Eurofer estimates that the EU’s apparent steel consumption rose by 2.6% year-on-year to 163 million tonnes in 2018.

However, European mills have not fully benefited from the rise in consumption, with steel import increasing by 12.3% year-on-year. European producers barely gained from domestic growth, it added, with shipments to the domestic market picking up by only 0.6% year-on-year.

“The sharp increase in imports in the second half of 2018 is proof that, in spite of the justified imposition of preliminary safeguard measures by the [European] Commission last July, the EU market is still under siege,” the director general of Eurofer, Axel Eggert, said.

“Market access to other regions has been blocked by protectionist measures in those places, leading to a continued diversion of steel to the EU market,” he added.

Fastmarkets’ weekly price assessment for domestic hot-rolled coil (HRC) in Northern Europe was €520-530 ($597-608) per tonne ex-works at the end of 2018, down by 5.83% since the beginning of July that year.

Domestic prices in Europe moved down on slow trading and on tough competition from imports, particularly material originating from Turkey. Turkey has redirected significant volumes of material to Europe from the US market due to that country’s Section 232 measures.

Fastmarkets’ weekly price assessment for HRC imported into Northern Europe was €480-490 per tonne cfr main ports in late December, down by 12.61% since the beginning of the third quarter.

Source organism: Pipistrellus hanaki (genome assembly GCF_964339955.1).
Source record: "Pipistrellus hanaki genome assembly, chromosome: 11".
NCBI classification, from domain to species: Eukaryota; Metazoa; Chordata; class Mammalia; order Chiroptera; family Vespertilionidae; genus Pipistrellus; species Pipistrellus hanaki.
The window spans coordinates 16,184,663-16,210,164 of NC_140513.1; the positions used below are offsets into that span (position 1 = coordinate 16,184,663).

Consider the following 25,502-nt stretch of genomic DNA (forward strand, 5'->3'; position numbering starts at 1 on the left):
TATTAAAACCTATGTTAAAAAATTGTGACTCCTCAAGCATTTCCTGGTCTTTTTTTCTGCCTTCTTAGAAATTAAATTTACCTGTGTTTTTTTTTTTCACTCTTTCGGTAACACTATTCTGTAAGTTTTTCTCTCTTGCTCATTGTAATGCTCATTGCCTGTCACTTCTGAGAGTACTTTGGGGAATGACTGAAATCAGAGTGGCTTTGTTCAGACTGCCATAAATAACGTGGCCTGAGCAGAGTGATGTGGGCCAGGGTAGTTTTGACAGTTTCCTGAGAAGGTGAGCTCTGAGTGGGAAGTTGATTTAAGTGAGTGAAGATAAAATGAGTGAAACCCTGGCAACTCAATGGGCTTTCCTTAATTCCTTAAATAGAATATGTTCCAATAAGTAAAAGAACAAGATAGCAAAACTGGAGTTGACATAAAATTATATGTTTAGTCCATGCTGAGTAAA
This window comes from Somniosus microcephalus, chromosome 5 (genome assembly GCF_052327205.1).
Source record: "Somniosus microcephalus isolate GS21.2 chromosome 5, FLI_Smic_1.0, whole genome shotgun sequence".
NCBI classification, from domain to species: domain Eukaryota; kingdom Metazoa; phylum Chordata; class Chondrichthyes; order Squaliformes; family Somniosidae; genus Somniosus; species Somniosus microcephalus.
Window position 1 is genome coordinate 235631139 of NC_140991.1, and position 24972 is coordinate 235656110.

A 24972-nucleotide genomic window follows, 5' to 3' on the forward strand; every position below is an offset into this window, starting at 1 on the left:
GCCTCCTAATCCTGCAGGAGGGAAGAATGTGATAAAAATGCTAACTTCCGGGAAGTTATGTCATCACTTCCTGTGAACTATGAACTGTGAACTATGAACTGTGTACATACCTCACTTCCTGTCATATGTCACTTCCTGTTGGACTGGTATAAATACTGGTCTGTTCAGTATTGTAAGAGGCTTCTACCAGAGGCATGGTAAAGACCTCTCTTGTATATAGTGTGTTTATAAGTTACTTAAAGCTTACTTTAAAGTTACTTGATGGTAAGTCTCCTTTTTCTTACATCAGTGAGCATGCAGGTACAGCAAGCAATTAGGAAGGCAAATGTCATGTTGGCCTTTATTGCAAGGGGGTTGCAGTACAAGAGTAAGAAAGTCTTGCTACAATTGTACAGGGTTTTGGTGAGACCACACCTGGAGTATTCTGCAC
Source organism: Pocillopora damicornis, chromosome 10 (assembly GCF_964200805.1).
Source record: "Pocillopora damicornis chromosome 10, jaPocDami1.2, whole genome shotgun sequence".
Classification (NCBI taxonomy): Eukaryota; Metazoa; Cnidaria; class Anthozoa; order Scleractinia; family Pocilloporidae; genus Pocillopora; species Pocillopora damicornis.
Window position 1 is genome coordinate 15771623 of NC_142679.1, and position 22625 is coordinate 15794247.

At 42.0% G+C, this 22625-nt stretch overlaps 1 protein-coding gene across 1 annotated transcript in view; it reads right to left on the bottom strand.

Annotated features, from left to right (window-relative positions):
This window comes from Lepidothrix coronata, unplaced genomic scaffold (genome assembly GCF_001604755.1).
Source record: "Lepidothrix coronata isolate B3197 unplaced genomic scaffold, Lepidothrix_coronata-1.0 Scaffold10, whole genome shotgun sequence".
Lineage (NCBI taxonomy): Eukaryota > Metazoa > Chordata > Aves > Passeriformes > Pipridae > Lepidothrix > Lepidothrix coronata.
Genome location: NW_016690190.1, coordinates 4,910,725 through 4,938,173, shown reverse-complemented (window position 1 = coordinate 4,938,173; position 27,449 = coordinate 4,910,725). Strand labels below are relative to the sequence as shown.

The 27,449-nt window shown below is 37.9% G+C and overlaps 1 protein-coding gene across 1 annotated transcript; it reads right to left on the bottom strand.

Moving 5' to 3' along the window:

“The diversionary trend [in the EU steel market] is expected to continue in 2019, especially because the safeguard quota will be increased by 5% in February and by another 5% in July,” Eggert said.

“This ‘relaxation’ could occur even as 2019 EU steel demand is forecast to be flat,” he added, “and [means] even greater uncertainty for steel producers.”

Sep 30

The New World of China’s Mineral Supply

China’s mineral supply squeeze continues to challenge refractory producers.

A range of factors arising in 2017 and spilling into 2018 significantly compounded the shortage of key refractory (and other) mineral exports from China vital to the world’s refractory manufacturing sector.

 

 

Sep 23

Saint-Gobain cède son activité carbure de silicium

Poursuivant sa politique de cession d’activités représentant un chiffre d’affaires global d’au moins 3 Mds € avant fin 2019, le géant des matériaux a annoncé être entré « en négociations exclusives » avec le fonds d’investissement américain OpenGate Capital.

Leader mondial des grains et poudres de carbure de silicium – élément qui entre dans la composition d’abrasifs, d’isolants électriques ou encore de miroirs pour l’industrie aérospatiale – Saint-Gobain génère dans cette activité un chiffre d’affaires annuel d’environ 120 M€.

Et pourtant, le leader mondial des matériaux de construction a décidé, dans le cadre de son objectif de « rotation de son portefeuille » (3 Mds € de cessions d’ici fin 2019) d’accorder une exclusivité au fonds américain OpenGate Capital après avoir reçu de ce dernier une offre d’achat de sa branche Saint-Gobain Silicon Carbide.

Ferme et irrévocable « Cette offre ferme et irrévocable ne comporte pas de condition de financement », a précisé Saint-Gobain dans un communiqué, précisant que la transaction envisagée, dont le montant n’a pas été dévoilé, ne pourra être finalisée « qu’après les procédures usuelles d’information et de consultation des instances représentatives du personnel compétentes ».

Soumise à l’approbation des autorités de la concurrence, cette transaction devrait être effective au premier semestre 2019.

Entradas más antiguas «

Translate »